Nevertheless, let's leave that whole question aside. Human empathy does exist in many circumstances (even if we don't have an adequate neurobiological explanation of it), yet even so, there seem to be social and cultural forces that all too often are able to override empathy. Olson evidently agrees with Iacoboni in identifying the responsible factor as "massive belief systems, including political and religious ones, operating on the reflective and deliberate level."

Let's refer to those political and religious belief systems as "ideology".

The key question, then, is how to explain the substantial power that ideology has over human social behavior – not just behavior that is culturally conditioned, but even behavior that has evolutionary, biological roots, such as the empathy that derives (perhaps) from mirror neurons. That is, we have to explain how "belief systems tend to override the automatic, pre-reflective, neurobiological traits that should bring people together."

It seems to me that this is a rather important open question that political science ought to be addressing.

Because we are dealing with phenomena that can override neurobiological traits, I think we have to look at explanations that also refer to neurobiology. It just makes the most sense to consider the problem as a whole at that level.

How is it that ideology has such a compelling influence over people? What is it that ideology has to offer? How does it fit with underlying psychological factors?

We need some frame of reference to consider these issues. For the sake of concreteness, I'm going to proceed here using a circle of ideas championed by Jonathan Haidt as a convenient reference frame.

What Haidt has proposed is a "moral foundations theory" that claims to identify five "fundamental moral values" that are held by a large number of people, to greater or lesser extents, in a wide variety of cultures around the world (and in history). I think his list is incomplete as a comprehensive foundation for "morality" in general, and there are valid questions about whether some aspects of the "values" he describes even merit consideration as part of a fundamental set. Nevertheless, each of the "values" does have its devoted adherents, and so ipso facto plays a role in social behavior in those cultures where the "value" is recognized.

Here, according to Wikipedia, are the five "fundamental moral values":
  1. Care for others, protecting them from harm. (He also referred to this dimension as Harm.)
  2. Fairness, Justice, treating others equally.
  3. Loyalty to your group, family, nation. (He also referred to this dimension as Ingroup.)
  4. Respect for tradition and legitimate authority. (He also referred to this dimension as Authority.)
  5. Purity, avoiding disgusting things, foods, actions.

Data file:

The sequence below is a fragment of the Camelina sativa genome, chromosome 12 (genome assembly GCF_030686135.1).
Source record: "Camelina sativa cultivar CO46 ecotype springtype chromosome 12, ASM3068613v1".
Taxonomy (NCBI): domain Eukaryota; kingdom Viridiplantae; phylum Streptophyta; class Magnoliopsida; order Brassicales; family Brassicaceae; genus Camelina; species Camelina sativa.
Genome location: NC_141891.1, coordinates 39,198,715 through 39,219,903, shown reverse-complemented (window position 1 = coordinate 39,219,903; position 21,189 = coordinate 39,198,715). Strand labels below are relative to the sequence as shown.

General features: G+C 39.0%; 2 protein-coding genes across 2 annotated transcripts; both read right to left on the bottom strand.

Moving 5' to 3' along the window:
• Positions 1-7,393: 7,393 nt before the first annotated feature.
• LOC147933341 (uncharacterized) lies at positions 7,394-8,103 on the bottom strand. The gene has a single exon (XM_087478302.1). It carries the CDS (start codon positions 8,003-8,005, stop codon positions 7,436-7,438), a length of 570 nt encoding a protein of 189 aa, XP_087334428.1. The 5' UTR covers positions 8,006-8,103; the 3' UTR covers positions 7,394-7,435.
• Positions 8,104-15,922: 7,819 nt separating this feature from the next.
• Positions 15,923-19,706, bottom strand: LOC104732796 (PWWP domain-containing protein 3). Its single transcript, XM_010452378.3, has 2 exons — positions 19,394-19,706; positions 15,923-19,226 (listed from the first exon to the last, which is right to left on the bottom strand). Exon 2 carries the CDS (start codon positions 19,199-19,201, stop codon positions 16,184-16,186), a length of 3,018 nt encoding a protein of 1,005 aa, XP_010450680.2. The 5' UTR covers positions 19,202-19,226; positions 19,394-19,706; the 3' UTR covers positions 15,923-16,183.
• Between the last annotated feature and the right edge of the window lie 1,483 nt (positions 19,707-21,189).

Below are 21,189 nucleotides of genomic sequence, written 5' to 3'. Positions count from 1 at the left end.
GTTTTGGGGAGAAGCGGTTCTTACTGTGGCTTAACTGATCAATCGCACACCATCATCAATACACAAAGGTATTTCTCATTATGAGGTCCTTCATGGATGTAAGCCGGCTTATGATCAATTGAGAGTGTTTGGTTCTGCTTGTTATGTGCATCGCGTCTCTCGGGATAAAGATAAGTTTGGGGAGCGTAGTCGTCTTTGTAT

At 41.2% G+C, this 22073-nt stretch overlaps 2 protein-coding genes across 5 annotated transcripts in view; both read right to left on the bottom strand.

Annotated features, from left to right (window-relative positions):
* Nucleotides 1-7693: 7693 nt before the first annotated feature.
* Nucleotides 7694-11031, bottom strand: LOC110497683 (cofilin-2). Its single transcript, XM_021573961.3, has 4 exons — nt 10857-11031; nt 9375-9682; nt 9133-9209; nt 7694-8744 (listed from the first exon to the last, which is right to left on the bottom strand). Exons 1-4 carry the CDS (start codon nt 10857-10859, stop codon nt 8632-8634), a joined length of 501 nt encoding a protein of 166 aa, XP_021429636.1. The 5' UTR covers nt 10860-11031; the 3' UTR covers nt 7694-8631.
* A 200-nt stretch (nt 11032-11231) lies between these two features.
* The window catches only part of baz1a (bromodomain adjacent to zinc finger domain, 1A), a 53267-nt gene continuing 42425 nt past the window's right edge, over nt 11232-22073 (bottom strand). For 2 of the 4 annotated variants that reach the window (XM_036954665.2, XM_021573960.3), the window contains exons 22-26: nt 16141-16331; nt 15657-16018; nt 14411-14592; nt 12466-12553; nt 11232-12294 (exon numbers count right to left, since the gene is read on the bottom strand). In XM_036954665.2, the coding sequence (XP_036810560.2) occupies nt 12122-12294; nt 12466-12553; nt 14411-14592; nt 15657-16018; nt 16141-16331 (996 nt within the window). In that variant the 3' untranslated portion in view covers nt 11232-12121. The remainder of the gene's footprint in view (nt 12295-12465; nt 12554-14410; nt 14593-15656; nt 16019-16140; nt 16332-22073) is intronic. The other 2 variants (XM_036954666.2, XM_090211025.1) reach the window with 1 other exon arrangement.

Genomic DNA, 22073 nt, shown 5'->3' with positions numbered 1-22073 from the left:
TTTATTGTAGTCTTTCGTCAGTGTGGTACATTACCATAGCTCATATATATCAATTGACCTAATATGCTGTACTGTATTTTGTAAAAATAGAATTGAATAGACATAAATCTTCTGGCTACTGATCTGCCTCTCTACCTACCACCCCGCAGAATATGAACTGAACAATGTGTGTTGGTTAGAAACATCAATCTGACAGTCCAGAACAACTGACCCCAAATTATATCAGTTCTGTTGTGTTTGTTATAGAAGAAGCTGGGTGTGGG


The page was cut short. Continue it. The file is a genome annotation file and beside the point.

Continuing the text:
Further references (listed at the end of this article): [1], [2], [3], [4].

I'm not ready to make an overall evaluation of Haidt's ideas, but let's look at them and see where they might lead.

On the basis of cross-cultural research Haidt came up with these five distinguishable biological bases of morality. If nothing else, they should be factors that would give significant force and impact to ideologies that are leveraged from them.

The first two factors are (quoting from [1]) "(i) harm, care, and altruism (people are vulnerable and often need protection) or (ii) fairness, reciprocity, and justice (people have rights to certain resources or kinds of treatment)."

Haidt sees these as having evolutionary origins in kin selection and the mechanism of reciprocal altruism.

I think they could have other evolutionary origins as well. In addition, I find it a little difficult to distinguish these two factors. Both encode an obvious "golden rule" sort of morality. However that may be, it seems that mirror neurons, or something equivalent, might play a role in the neurobiology of these factors, which both relate to "empathy".

So another important question we can ask is: what are the evolutionary origins of mirror neurons (or equivalents)? Since other primates, and indeed other animals (e. g. dogs), seem to have something functionally like mirror neurons, and also notions of fairness and justice that resemble human notions, we probably need to look back further in time than the origins of hominids.

It seems to me that something like mirror neurons should be useful equipment for a member of any species that engages in intra-species combat, which is probably a large percentage of species. That certainly doesn't mean many species necessarily have mirror neurons. But, at least, the evolution of mirror neurons certainly could be a useful adaptation for many species. So something like mirror neurons could well be a primary evolutionary development, not a mere side effect of something else. And if empathy, altruism, etc. have roots in such a mechanism, they too are at least useful side effects of evolution, even if they were not directly adaptive in themselves. (Though there are plenty of reasons to think they are adaptive in themselves, especially if you believe in group selection.)